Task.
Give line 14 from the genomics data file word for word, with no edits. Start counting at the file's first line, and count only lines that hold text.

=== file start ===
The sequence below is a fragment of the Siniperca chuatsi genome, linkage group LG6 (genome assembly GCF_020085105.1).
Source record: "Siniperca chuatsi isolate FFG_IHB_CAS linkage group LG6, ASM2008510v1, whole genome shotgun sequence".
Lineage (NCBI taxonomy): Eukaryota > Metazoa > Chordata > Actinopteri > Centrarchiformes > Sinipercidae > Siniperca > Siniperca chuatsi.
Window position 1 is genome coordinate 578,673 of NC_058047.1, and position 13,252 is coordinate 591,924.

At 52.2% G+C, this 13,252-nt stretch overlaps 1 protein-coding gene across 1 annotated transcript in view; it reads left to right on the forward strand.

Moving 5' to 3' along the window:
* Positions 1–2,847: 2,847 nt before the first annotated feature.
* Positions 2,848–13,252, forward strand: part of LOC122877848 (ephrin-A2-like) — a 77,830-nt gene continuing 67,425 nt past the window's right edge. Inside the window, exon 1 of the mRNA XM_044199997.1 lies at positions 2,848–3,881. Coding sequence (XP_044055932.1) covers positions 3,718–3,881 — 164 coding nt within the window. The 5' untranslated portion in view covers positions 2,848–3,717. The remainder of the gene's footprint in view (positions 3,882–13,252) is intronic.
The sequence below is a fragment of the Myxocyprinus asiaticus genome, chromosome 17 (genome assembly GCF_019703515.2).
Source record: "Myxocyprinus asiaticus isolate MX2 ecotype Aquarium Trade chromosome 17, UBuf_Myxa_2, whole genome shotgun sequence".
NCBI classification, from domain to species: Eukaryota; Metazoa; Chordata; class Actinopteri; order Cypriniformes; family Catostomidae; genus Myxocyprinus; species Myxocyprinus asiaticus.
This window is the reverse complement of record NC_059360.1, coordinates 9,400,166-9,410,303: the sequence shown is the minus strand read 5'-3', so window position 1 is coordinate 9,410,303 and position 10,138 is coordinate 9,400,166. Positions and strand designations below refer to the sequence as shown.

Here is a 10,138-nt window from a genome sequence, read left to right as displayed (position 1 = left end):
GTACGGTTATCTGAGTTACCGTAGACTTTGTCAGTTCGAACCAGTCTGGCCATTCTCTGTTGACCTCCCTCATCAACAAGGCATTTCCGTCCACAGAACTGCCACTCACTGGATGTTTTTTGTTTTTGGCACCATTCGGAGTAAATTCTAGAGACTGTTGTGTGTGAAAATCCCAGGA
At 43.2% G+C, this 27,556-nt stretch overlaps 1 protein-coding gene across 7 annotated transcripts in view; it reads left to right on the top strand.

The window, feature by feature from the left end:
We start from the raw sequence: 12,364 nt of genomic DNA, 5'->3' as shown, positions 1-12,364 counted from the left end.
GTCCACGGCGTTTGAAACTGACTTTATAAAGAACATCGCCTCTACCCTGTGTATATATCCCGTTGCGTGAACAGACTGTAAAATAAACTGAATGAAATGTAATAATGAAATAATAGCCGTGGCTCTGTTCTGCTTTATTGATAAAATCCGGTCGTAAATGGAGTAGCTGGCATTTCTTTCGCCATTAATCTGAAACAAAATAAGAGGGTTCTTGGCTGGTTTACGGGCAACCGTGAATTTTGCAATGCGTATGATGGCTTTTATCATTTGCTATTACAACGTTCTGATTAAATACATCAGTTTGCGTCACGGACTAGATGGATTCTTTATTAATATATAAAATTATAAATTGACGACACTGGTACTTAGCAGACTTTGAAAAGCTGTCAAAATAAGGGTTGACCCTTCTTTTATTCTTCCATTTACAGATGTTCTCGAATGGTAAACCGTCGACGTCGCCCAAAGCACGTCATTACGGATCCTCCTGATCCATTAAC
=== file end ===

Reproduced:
GTACGGTTATCTGAGTTACCGTAGACTTTGTCAGTTCGAACCAGTCTGGCCATTCTCTGTTGACCTCCCTCATCAACAAGGCATTTCCGTCCACAGAACTGCCACTCACTGGATGTTTTTTGTTTTTGGCACCATTCGGAGTAAATTCTAGAGACTGTTGTGTGTGAAAATCCCAGGA